Potty-training theories are a dime a dozen, and even strangers don’t hesitate to offer free advice. But as each child is different, the real key to success is to pay close attention to your child and have lots of patience.
My patients often want answers to these potty-training questions.
Is My Child Old Enough to Potty Train?
First of all, don’t buy into the frenzy to potty train by a certain age. Relax – if your child isn’t ready by the average of 22 to 30 months, it’s not a badge of shame.
To be ready to toilet train, your child needs to have reached some physical and emotional milestones. He or she should be able to:
- Sense that they are about to urinate of have a bowel movement.
- Control bladder and bowel muscles. Signs are staying dry for at least two hours a day, having bowel movements at the same time most days and not having bowel movements at night.
- Communicate that they need to use the toilet.
It helps if a child shows interest in potty training or wearing underwear instead of diapers and is in a fairly cooperative phase.
How Long Should it Take to Potty Train?
If your child is truly ready, it often just takes one or two days. The key is to only start once your child can sense that they need to use the restroom and being in a soiled diaper bothers them. Once they are ready, go “cold turkey” and start them on wearing underwear during waking hours. Spend the day on tile or hard wood flooring. There will likely be some accidents on the first day. If your child seems upset when the urine leaks onto the floor, they are ready. If they continue to play and aren’t bothered by the setback, they aren’t quite ready.
Not urinating at night is a different issue and depends on your child’s maturity neurologically. They can stop wearing nighttime pull-ups when they are dry daily for several months. Limiting drinking too much fluid at least three hours before bedtime will help.
For some children, potty training may take about three months. Girls often are potty trained earlier and more easily than boys. Disruptions in the family routine, such as a new baby or move, may cause a setback. Try to wait until things have calmed down a bit.
What If My Child Puts Up a Fight?
If potty training is a power struggle between you and your child, take a step back. It probably means your child isn’t ready. Wait a month or so and restart only if they’re willing. Saying that, if your child is over 36 months old and isn’t developmentally delayed, you can proceed with the “cold turkey” approach as outlined above.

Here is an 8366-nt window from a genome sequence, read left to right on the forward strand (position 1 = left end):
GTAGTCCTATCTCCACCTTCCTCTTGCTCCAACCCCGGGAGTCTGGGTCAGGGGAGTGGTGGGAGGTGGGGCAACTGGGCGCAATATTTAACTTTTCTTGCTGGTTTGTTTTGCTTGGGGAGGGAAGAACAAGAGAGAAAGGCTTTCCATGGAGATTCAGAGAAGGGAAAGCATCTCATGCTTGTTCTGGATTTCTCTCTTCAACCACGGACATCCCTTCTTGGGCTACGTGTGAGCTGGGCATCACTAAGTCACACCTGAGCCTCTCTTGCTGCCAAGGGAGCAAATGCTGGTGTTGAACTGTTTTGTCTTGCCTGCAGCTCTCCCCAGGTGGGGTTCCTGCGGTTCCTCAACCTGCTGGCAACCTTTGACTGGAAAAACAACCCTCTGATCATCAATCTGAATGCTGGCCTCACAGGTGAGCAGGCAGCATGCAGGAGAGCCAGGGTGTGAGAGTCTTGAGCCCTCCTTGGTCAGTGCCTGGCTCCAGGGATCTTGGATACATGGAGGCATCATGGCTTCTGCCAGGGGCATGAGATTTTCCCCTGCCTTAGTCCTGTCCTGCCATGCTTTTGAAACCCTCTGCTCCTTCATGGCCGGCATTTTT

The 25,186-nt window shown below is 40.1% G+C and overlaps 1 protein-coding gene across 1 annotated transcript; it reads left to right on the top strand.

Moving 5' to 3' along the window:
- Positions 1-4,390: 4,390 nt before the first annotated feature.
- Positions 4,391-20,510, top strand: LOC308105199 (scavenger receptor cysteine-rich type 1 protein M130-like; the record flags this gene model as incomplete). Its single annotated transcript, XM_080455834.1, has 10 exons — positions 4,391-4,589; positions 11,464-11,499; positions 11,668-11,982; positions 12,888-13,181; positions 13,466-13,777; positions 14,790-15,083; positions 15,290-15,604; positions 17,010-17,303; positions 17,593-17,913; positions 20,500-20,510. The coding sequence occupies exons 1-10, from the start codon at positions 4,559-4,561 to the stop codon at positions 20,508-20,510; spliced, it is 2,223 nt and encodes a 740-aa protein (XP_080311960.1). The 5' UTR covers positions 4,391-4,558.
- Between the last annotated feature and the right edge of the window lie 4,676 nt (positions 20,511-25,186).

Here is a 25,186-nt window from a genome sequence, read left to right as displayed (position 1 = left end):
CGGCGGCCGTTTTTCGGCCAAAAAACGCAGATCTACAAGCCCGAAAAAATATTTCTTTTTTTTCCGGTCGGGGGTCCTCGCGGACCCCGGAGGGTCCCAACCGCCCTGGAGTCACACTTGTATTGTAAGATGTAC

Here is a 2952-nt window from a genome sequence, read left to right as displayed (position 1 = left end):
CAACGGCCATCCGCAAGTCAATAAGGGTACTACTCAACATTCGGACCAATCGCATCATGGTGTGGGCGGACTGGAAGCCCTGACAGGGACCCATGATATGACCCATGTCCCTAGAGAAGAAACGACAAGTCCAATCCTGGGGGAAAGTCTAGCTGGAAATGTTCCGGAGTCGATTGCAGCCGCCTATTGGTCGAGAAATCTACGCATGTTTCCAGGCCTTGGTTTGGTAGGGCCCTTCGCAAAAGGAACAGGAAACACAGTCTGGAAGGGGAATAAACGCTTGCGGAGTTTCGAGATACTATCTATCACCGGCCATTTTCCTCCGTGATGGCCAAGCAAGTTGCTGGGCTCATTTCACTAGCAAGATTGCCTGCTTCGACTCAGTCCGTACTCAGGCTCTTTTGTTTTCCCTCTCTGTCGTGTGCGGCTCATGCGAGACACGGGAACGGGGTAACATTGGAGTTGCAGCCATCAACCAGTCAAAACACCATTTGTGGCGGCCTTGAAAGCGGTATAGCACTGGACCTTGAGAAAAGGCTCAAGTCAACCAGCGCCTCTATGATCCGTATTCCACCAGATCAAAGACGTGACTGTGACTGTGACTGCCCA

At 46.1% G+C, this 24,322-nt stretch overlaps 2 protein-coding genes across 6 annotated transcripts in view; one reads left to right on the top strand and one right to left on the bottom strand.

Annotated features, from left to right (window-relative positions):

How Can I Make Potty Training Easier?
- Take your child to buy a new potty chair and let them decorate or personalize it.
- Let your child sit on the potty chair with or without diapers to get used to it.
- Praise, praise and praise again for succeeding – or even trying.
- Be positive. Never force your child to sit on the potty and never punish or humiliate him or her for accidents.
- Read books or watch videos about potty training with your child. Often, these books and DVDs are available at your local public library.
- When you see signs you child might be urinating or having a bowel movement, talk to them about what is happening and help him or her get to the potty as soon as possible.
- It’s a small thing, but giving a child a little control helps. Children usually love to flush!
- Teach good bathroom hygiene, such as how to wipe and to always wash hands afterward.
If, despite your best efforts, your child can’t seem to get the hang of it or takes a major step backward, talk to your pediatrician. Sometimes physical conditions can be at the root of the problem. For successful potty training, it’s essential that your toddler isn’t constipated. Bowel movements need to be pain free.
Was it difficult to potty train your child? What advice do you have?
Dr. Van-Liaw is a board-certified pediatrician who cares for patients at Kelsey-Seybold’s Fort Bend Medical and Diagnostic Center. In addition to Pediatrics, her clinical interests include neonatal medicine and dermatology.